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Transitioning from Fall to Winter in Nature

October 18, 2022

By Dr. David Galbraith, Head of Science, Royal Botanical Gardens

One of the delights of living in Canada is the changing seasons. While not restricted to Canada alone, of course, our seasonality and the ever-changing environment around us means we always have something to look forward to. Spring brings the balmy days of summer, and summer’s biological luxuriance leads us into fall. Fall’s the time when nature prepares for the harshest period, winter, and winter leads us in relatively short order back to spring again.

For animals and plants, winter’s chill is only part of the story. Cold weather certainly slows down many organisms that depend on the warmth of their surroundings for their metabolic rates. Frogs, salamanders, snakes, and turtles start seeking out hiding places as the temperature cools off. By avoiding exposure to predators that might take advantage of sluggish behaviour, such animals – called ectotherms – have a great strategy. Don’t fight the cold. Avoid it.

  • bright red to orange salamander with two rows of black bordered spots
  • brown leaves on the forest floor
  • Lion's mane mushroom growing out from the bottom of a fallen tree

Left to right: Red-spotted Newt (Notophthalmus viridescens), Common garter snake (Thamnophis sirtalis), Lion’s mane (Hericium erinaceus)

Finding snug places, often underground, allows many small animals to avoid predators. Such places may not freeze, avoiding another risk. For animals, cold itself can precipitate serious tissue damage. As water solidifies it can form sharp crystals that grow and puncture delicate cell walls. When that happens to us, it’s called frostbite, and it can be debilitating or fatal for animals too.

Another way of looking at winter is to consider the availability of water. When the temperature is below freezing, liquid water (kind of by definition) is hard to find. While it may seem strange to think about winter as a dry period, especially when we’re surrounded by mounds of snow, it can in fact be exceedingly dry. It’s that dry aspect of winter that brings on the condition that gives autumn its other name – fall.

In the dry air of wintertime, water loss is a real problem. To limit water loss, deciduous trees drop their leaves in fall before the driest period begins. Leaves tend to be efficient at photosynthesis but have large surface areas and are thus a vulnerability for drying out. When a plant drops its leaves, it also means it doesn’t have to invest in repairing leaf tissues that might be damaged by freezing. It’s easier, it seems, to just cut the losses and grow whole new leaves in spring.

As the autumn proceeds into winter, we can watch these shifts taking place all around us. Leaves begin turning colour as the veins that carry fluids from the branches out to the leaves start to constrict. This is triggered by shorter daylight hours. A special layer of cork cells grow at the base of each leaf, gradually shutting off the supplies the leaves need to function. As green chlorophyll, responsible for photosynthesis, starts to degrade, it become colourless, revealing a variety of yellow and orange-coloured compounds already in the leaves. Some compounds, especially red anthocyanins, are then produced in the leaves as chlorophyll declines. The blaze of the deciduous forest in fall is multilayered and short-lived.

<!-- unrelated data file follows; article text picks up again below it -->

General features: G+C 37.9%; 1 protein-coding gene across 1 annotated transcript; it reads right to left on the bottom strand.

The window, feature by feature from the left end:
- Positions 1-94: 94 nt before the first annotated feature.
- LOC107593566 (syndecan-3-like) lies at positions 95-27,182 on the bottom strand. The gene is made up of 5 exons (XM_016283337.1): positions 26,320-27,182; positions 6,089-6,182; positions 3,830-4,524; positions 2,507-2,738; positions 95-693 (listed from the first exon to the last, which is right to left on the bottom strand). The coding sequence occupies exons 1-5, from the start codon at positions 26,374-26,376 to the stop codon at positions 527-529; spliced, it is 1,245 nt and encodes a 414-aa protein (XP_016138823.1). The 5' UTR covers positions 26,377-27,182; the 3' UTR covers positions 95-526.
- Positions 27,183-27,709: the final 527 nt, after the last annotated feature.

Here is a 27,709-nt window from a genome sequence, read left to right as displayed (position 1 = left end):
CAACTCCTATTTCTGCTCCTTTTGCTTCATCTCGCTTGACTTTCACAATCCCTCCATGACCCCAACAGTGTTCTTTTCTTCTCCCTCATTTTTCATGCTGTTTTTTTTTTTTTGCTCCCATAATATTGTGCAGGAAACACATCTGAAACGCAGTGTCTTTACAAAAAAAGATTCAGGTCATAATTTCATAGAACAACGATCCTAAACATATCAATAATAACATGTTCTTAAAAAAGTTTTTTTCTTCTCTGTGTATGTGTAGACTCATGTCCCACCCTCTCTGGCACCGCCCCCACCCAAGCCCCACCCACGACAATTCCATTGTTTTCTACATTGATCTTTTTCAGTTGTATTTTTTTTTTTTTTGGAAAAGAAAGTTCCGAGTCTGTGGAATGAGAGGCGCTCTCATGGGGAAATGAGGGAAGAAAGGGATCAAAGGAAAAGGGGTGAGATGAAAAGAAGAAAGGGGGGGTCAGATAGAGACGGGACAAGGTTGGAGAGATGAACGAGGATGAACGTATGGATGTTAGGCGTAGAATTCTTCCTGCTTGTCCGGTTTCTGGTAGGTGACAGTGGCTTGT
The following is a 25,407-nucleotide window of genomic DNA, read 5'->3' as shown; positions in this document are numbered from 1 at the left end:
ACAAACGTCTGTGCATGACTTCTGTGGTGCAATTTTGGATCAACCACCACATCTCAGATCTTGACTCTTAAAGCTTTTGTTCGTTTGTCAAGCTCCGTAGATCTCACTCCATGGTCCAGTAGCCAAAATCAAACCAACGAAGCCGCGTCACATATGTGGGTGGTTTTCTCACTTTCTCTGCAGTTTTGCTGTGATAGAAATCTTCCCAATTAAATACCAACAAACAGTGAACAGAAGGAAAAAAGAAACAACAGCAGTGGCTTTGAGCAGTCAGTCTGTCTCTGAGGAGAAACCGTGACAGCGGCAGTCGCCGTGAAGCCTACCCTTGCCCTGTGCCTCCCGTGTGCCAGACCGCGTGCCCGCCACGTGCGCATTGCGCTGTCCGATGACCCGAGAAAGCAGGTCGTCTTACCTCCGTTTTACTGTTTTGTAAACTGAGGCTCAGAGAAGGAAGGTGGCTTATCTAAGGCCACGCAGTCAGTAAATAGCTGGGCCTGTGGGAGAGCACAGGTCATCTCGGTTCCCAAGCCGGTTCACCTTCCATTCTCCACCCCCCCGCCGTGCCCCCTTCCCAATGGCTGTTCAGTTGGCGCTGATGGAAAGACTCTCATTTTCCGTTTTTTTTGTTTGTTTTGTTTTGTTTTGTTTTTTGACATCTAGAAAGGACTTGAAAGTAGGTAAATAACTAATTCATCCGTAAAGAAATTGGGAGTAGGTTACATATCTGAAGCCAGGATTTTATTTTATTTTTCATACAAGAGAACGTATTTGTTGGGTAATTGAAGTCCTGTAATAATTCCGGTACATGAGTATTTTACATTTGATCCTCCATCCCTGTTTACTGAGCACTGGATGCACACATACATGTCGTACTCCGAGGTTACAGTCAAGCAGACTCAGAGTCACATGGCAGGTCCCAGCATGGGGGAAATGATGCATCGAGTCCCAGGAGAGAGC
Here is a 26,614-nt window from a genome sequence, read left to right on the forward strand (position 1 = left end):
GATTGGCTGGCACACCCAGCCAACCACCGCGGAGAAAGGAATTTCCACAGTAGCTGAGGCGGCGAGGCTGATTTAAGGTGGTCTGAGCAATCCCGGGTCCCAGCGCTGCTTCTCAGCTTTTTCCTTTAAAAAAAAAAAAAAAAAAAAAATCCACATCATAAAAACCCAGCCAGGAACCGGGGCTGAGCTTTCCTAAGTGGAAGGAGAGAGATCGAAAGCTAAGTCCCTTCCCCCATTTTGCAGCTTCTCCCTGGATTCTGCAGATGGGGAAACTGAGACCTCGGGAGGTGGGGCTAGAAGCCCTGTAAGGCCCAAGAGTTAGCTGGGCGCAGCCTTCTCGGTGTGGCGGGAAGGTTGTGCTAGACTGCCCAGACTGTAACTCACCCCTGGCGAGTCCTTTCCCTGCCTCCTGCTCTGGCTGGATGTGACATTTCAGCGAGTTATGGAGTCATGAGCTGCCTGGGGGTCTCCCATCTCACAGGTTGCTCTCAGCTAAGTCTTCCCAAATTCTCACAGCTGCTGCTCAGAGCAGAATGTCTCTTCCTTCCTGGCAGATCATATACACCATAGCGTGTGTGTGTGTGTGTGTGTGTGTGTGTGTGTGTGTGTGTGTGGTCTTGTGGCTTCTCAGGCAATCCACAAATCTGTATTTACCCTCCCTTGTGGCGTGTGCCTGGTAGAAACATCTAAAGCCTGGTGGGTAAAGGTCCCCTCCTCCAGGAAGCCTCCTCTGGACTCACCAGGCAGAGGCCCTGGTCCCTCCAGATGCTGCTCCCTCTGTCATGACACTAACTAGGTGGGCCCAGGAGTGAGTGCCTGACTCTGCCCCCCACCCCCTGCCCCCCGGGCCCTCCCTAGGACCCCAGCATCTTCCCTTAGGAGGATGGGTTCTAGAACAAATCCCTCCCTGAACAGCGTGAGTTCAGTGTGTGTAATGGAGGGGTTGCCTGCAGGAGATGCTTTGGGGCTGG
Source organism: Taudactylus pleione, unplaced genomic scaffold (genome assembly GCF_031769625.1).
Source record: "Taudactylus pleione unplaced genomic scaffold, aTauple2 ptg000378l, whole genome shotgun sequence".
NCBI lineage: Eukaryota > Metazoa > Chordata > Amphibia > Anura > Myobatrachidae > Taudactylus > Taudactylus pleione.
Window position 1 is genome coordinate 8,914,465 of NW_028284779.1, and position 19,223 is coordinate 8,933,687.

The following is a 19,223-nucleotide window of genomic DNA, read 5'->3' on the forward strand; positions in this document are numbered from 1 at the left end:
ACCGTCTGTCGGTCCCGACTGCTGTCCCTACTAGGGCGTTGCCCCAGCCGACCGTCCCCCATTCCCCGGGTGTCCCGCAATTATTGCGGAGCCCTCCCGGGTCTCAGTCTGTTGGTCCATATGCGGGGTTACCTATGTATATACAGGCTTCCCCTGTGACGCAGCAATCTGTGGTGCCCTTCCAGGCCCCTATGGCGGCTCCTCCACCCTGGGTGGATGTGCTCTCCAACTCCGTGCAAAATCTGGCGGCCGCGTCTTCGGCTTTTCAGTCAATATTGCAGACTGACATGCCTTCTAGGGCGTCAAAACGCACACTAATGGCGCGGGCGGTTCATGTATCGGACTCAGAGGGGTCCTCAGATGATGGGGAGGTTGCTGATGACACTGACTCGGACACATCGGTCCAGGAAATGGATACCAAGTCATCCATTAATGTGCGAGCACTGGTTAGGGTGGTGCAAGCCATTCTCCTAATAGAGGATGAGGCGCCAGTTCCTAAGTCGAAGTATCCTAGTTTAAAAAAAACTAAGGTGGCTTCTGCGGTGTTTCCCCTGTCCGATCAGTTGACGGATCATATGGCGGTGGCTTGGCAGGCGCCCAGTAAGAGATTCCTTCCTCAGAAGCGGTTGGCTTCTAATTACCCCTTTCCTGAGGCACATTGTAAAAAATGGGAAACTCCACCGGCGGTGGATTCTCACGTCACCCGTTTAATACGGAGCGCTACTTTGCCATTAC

• wooden staircase leading down into the Hendrie Valley Marsh area. The surrounding trees are bright orange and gold.
  • Bright orange maple leaves
  • Fall colours starting to show on the trees along oak allee

Left to right: Hendrie Valley, Rock Garden, Rock Garden, Hendrie Park

Just why these reddish anthocyanins are produced as photosynthesis is shutting down is not entirely clear. One interesting idea is that in species like maples, the red anthocyanins are allelopathic. When they build up on the ground they inhibit the growth of saplings of other species. Another idea is that the bright colours are a result of coevolution. The colours may be a signal to other species such as birds, or might help reveal herbivores that would then be more vulnerable to predators. Yet another suggestion is that the coloured compounds allow the tree to re-absorb remaining nutrients from the leaves just before they fall. Whatever the explanation, those red colours are costly to make. The colours of fall are indeed transient, and also may be in flux because of climate change. One effect of climate change already being seen is a shorter fall period in temperate countries, possibly linked to higher CO2 levels.

So watch the fall spectacle and brace yourself for winter, which brings a whole new range of sensory delights and biological adaptations. You’re not just watching colourful leaves do their thing. You’re seeing all of nature turning in synchrony with the seasons.

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